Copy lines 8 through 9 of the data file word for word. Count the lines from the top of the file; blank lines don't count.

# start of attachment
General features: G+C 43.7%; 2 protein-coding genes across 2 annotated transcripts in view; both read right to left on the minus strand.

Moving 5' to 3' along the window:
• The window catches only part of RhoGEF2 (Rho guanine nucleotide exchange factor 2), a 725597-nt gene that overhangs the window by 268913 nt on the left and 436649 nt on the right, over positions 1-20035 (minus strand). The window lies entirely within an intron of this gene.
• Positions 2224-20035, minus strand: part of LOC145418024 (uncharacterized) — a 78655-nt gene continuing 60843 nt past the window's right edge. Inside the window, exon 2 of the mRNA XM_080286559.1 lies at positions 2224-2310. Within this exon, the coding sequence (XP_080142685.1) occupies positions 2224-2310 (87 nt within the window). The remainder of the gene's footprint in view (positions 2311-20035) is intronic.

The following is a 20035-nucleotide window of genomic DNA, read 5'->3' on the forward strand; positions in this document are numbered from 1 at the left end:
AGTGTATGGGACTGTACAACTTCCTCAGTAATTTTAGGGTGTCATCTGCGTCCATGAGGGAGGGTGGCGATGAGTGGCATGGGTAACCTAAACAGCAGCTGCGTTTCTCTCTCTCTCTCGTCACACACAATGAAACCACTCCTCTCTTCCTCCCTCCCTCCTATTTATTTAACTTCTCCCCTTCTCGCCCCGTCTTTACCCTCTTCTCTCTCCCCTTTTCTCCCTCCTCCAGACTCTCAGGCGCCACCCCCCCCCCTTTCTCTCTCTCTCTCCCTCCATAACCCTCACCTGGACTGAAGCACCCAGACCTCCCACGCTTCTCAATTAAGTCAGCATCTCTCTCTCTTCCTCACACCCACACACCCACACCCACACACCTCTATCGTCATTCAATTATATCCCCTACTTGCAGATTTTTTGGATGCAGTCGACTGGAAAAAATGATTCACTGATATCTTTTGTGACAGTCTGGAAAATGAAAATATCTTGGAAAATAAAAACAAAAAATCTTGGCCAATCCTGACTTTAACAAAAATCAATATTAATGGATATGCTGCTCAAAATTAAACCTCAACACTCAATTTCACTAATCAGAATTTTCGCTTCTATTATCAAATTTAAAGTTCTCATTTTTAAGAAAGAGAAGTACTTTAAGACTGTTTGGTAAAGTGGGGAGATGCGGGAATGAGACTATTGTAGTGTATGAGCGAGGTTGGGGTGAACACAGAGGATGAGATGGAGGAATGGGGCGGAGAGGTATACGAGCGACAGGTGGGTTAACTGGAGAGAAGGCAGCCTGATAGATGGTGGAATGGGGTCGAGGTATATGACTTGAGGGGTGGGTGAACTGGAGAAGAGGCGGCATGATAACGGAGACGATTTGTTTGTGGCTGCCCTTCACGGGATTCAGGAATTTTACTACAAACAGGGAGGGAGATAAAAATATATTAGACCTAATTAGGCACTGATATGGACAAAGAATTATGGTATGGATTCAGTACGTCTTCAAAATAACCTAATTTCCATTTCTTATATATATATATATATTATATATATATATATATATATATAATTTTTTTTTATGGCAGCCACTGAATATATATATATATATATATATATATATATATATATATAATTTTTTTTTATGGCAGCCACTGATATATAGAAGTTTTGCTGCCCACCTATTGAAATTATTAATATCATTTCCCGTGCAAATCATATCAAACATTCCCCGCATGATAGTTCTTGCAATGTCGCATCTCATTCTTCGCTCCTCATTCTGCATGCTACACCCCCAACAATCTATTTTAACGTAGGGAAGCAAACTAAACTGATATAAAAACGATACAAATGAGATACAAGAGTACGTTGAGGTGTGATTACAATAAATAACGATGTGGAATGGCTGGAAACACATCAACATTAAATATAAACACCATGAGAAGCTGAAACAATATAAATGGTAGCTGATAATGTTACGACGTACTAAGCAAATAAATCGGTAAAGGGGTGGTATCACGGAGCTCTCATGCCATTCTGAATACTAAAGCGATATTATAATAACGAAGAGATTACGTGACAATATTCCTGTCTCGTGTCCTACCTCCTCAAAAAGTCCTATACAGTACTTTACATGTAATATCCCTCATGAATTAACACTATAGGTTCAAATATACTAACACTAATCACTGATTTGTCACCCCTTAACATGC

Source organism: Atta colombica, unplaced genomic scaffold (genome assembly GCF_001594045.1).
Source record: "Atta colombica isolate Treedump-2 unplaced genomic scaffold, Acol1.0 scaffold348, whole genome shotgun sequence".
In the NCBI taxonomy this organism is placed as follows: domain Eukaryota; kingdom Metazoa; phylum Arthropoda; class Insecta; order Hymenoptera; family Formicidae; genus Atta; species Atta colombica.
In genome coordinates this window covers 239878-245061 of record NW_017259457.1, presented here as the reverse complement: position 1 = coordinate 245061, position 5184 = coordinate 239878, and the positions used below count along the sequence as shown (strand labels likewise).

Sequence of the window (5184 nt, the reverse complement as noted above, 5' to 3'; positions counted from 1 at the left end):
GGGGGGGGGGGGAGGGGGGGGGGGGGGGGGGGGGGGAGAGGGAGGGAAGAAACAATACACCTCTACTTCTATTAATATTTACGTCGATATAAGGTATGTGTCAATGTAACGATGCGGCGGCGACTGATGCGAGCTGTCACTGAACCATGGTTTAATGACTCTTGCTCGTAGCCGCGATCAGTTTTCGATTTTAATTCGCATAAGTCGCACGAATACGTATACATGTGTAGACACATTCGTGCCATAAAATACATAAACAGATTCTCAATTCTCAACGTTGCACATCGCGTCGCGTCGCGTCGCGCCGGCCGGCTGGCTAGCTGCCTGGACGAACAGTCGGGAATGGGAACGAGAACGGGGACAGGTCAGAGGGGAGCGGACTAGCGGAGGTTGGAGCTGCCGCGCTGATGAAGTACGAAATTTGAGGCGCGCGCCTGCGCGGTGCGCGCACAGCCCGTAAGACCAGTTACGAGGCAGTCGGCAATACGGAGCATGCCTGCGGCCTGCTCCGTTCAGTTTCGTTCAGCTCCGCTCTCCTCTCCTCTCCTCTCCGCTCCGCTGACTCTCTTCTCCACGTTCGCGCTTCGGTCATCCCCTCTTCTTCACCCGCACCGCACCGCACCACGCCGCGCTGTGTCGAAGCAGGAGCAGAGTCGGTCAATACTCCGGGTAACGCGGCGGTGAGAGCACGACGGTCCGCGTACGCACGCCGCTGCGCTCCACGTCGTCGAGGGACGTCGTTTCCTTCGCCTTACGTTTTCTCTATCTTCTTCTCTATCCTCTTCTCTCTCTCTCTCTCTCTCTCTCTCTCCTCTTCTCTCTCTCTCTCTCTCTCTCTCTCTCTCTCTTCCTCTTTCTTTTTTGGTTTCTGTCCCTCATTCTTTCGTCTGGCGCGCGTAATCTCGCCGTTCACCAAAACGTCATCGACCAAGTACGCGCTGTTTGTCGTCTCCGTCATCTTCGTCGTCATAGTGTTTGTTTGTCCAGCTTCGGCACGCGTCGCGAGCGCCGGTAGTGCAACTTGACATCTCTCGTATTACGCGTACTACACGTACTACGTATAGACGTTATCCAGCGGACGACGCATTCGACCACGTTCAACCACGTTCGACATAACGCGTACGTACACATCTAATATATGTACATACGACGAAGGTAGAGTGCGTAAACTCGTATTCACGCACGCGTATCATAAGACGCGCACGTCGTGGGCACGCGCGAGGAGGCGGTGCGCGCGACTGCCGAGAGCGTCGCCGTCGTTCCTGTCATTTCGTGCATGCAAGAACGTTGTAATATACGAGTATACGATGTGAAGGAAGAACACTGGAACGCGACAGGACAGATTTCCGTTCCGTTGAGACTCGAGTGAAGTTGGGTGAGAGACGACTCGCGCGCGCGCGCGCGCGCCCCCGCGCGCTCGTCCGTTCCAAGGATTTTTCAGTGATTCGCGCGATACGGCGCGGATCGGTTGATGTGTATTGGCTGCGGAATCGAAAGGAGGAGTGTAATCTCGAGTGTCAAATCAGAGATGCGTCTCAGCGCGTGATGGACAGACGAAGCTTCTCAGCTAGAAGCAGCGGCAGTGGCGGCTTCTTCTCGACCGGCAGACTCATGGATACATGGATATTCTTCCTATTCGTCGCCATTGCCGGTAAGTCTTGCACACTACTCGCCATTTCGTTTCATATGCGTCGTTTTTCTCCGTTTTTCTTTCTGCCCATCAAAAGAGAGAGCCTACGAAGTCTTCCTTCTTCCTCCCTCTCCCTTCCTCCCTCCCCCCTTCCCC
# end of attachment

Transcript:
Source record: "Atta colombica isolate Treedump-2 unplaced genomic scaffold, Acol1.0 scaffold348, whole genome shotgun sequence".
In the NCBI taxonomy this organism is placed as follows: domain Eukaryota; kingdom Metazoa; phylum Arthropoda; class Insecta; order Hymenoptera; family Formicidae; genus Atta; species Atta colombica.